The 48-meter-tall, 50-year-old giant silos withstood the force of the blast two years ago, effectively protecting the western part of Beirut from the blast that killed more than 200 people, injured more of 6,000 and severely damaged entire neighborhoods.
In July, a fire broke out in the north block of silos due to grain fermentation. Firefighters and soldiers from the Lebanese army were unable to extinguish the fire which continues to smolder for weeks, releasing odors in nearby towns. The environment and health ministries last week issued instructions to residents living near the port to stay indoors in well-ventilated spaces.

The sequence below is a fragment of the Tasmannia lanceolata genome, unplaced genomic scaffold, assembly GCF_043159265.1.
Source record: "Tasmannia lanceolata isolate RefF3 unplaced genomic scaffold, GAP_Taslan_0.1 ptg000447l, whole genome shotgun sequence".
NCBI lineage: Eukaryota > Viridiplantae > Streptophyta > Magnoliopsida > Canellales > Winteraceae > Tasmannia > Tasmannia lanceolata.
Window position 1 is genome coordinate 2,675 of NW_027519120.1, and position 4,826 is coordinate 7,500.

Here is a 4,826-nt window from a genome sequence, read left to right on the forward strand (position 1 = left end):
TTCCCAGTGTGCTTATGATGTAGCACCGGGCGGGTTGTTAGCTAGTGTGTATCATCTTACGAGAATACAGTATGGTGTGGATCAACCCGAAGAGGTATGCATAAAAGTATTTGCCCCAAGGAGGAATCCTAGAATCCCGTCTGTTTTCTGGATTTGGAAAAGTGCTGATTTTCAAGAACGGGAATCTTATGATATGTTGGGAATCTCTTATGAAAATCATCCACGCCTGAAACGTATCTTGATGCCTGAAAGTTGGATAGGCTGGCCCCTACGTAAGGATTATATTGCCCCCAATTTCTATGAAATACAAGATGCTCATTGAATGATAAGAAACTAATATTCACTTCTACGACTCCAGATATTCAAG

Emmanuel Durand, a French civil engineer who volunteered for the government-mandated team of experts, told The Associated Press that the north block of the silo had already been rocking since the day of the explosion, but that the fire had weakened its fragile structure, hastening its collapse.